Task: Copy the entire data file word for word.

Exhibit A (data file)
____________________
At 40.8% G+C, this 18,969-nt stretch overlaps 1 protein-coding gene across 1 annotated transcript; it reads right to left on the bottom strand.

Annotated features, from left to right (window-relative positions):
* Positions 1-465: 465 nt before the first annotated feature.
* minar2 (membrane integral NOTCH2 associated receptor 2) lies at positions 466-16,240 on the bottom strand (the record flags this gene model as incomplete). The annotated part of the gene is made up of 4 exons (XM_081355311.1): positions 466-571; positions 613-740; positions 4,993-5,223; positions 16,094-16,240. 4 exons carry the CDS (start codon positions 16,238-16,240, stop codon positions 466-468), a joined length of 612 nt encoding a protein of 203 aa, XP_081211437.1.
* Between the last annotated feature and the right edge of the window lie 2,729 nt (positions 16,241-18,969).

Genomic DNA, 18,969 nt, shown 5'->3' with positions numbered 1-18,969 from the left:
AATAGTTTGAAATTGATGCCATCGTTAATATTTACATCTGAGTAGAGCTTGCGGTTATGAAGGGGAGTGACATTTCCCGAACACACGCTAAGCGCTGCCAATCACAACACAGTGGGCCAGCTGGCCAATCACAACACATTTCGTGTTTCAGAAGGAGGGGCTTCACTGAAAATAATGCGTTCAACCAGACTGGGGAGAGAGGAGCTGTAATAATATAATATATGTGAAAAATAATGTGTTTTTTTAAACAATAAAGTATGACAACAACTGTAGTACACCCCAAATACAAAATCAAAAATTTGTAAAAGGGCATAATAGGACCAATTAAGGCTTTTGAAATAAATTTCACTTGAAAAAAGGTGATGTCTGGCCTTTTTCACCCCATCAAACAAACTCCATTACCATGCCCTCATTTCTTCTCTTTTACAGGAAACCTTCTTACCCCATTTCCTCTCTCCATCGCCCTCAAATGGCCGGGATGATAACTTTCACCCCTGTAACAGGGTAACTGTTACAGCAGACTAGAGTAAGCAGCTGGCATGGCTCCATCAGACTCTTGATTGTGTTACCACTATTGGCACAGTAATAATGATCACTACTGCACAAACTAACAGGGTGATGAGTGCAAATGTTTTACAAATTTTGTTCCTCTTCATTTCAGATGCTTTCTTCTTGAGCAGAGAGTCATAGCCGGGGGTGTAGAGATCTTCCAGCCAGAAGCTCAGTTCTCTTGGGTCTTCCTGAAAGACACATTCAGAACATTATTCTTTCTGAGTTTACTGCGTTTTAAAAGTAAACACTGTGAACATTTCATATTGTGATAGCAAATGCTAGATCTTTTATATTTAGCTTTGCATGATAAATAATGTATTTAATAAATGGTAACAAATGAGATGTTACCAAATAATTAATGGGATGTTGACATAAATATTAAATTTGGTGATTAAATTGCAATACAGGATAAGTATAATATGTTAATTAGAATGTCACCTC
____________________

At 40.8% G+C, this 18,969-nt stretch overlaps 1 protein-coding gene across 1 annotated transcript; it reads right to left on the bottom strand.

Annotated features, from left to right (window-relative positions):
* Positions 1-465: 465 nt before the first annotated feature.
* minar2 (membrane integral NOTCH2 associated receptor 2) lies at positions 466-16,240 on the bottom strand (the record flags this gene model as incomplete). The annotated part of the gene is made up of 4 exons (XM_081355311.1): positions 466-571; positions 613-740; positions 4,993-5,223; positions 16,094-16,240. 4 exons carry the CDS (start codon positions 16,238-16,240, stop codon positions 466-468), a joined length of 612 nt encoding a protein of 203 aa, XP_081211437.1.
* Between the last annotated feature and the right edge of the window lie 2,729 nt (positions 16,241-18,969).

Genomic DNA, 18,969 nt, shown 5'->3' with positions numbered 1-18,969 from the left:
AATAGTTTGAAATTGATGCCATCGTTAATATTTACATCTGAGTAGAGCTTGCGGTTATGAAGGGGAGTGACATTTCCCGAACACACGCTAAGCGCTGCCAATCACAACACAGTGGGCCAGCTGGCCAATCACAACACATTTCGTGTTTCAGAAGGAGGGGCTTCACTGAAAATAATGCGTTCAACCAGACTGGGGAGAGAGGAGCTGTAATAATATAATATATGTGAAAAATAATGTGTTTTTTTAAACAATAAAGTATGACAACAACTGTAGTACACCCCAAATACAAAATCAAAAATTTGTAAAAGGGCATAATAGGACCAATTAAGGCTTTTGAAATAAATTTCACTTGAAAAAAGGTGATGTCTGGCCTTTTTCACCCCATCAAACAAACTCCATTACCATGCCCTCATTTCTTCTCTTTTACAGGAAACCTTCTTACCCCATTTCCTCTCTCCATCGCCCTCAAATGGCCGGGATGATAACTTTCACCCCTGTAACAGGGTAACTGTTACAGCAGACTAGAGTAAGCAGCTGGCATGGCTCCATCAGACTCTTGATTGTGTTACCACTATTGGCACAGTAATAATGATCACTACTGCACAAACTAACAGGGTGATGAGTGCAAATGTTTTACAAATTTTGTTCCTCTTCATTTCAGATGCTTTCTTCTTGAGCAGAGAGTCATAGCCGGGGGTGTAGAGATCTTCCAGCCAGAAGCTCAGTTCTCTTGGGTCTTCCTGAAAGACACATTCAGAACATTATTCTTTCTGAGTTTACTGCGTTTTAAAAGTAAACACTGTGAACATTTCATATTGTGATAGCAAATGCTAGATCTTTTATATTTAGCTTTGCATGATAAATAATGTATTTAATAAATGGTAACAAATGAGATGTTACCAAATAATTAATGGGATGTTGACATAAATATTAAATTTGGTGATTAAATTGCAATACAGGATAAGTATAATATGTTAATTAGAATGTCACCTC